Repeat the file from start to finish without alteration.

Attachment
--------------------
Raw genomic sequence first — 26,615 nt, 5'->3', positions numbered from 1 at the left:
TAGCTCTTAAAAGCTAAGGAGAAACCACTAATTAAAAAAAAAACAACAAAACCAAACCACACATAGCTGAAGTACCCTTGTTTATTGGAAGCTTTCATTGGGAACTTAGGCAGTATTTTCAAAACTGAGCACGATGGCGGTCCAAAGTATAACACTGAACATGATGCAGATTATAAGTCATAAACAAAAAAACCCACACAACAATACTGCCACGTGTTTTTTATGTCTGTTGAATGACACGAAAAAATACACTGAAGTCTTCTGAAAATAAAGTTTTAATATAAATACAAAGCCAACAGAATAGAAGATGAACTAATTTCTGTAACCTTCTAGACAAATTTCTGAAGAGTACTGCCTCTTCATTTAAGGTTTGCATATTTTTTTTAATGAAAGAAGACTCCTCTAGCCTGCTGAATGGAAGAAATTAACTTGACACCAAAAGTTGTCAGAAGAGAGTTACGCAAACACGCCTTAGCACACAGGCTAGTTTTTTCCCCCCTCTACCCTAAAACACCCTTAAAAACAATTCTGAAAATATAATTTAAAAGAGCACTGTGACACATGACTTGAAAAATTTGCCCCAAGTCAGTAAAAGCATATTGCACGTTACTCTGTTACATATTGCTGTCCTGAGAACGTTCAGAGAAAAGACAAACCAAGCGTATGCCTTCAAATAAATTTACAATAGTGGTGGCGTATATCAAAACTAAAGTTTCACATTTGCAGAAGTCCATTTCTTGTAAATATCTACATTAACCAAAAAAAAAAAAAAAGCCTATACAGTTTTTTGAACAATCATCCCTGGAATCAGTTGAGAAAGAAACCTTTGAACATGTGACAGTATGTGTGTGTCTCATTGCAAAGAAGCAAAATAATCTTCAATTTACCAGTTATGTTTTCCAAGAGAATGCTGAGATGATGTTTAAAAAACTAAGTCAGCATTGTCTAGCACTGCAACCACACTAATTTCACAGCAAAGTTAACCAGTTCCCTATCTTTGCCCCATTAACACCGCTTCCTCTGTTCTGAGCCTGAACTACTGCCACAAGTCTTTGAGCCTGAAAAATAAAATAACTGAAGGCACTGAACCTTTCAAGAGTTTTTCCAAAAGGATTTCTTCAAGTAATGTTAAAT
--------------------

Raw genomic sequence first — 26,615 nt, 5'->3', positions numbered from 1 at the left:
TAGCTCTTAAAAGCTAAGGAGAAACCACTAATTAAAAAAAAAACAACAAAACCAAACCACACATAGCTGAAGTACCCTTGTTTATTGGAAGCTTTCATTGGGAACTTAGGCAGTATTTTCAAAACTGAGCACGATGGCGGTCCAAAGTATAACACTGAACATGATGCAGATTATAAGTCATAAACAAAAAAACCCACACAACAATACTGCCACGTGTTTTTTATGTCTGTTGAATGACACGAAAAAATACACTGAAGTCTTCTGAAAATAAAGTTTTAATATAAATACAAAGCCAACAGAATAGAAGATGAACTAATTTCTGTAACCTTCTAGACAAATTTCTGAAGAGTACTGCCTCTTCATTTAAGGTTTGCATATTTTTTTTAATGAAAGAAGACTCCTCTAGCCTGCTGAATGGAAGAAATTAACTTGACACCAAAAGTTGTCAGAAGAGAGTTACGCAAACACGCCTTAGCACACAGGCTAGTTTTTTCCCCCCTCTACCCTAAAACACCCTTAAAAACAATTCTGAAAATATAATTTAAAAGAGCACTGTGACACATGACTTGAAAAATTTGCCCCAAGTCAGTAAAAGCATATTGCACGTTACTCTGTTACATATTGCTGTCCTGAGAACGTTCAGAGAAAAGACAAACCAAGCGTATGCCTTCAAATAAATTTACAATAGTGGTGGCGTATATCAAAACTAAAGTTTCACATTTGCAGAAGTCCATTTCTTGTAAATATCTACATTAACCAAAAAAAAAAAAAAAGCCTATACAGTTTTTTGAACAATCATCCCTGGAATCAGTTGAGAAAGAAACCTTTGAACATGTGACAGTATGTGTGTGTCTCATTGCAAAGAAGCAAAATAATCTTCAATTTACCAGTTATGTTTTCCAAGAGAATGCTGAGATGATGTTTAAAAAACTAAGTCAGCATTGTCTAGCACTGCAACCACACTAATTTCACAGCAAAGTTAACCAGTTCCCTATCTTTGCCCCATTAACACCGCTTCCTCTGTTCTGAGCCTGAACTACTGCCACAAGTCTTTGAGCCTGAAAAATAAAATAACTGAAGGCACTGAACCTTTCAAGAGTTTTTCCAAAAGGATTTCTTCAAGTAATGTTAAAT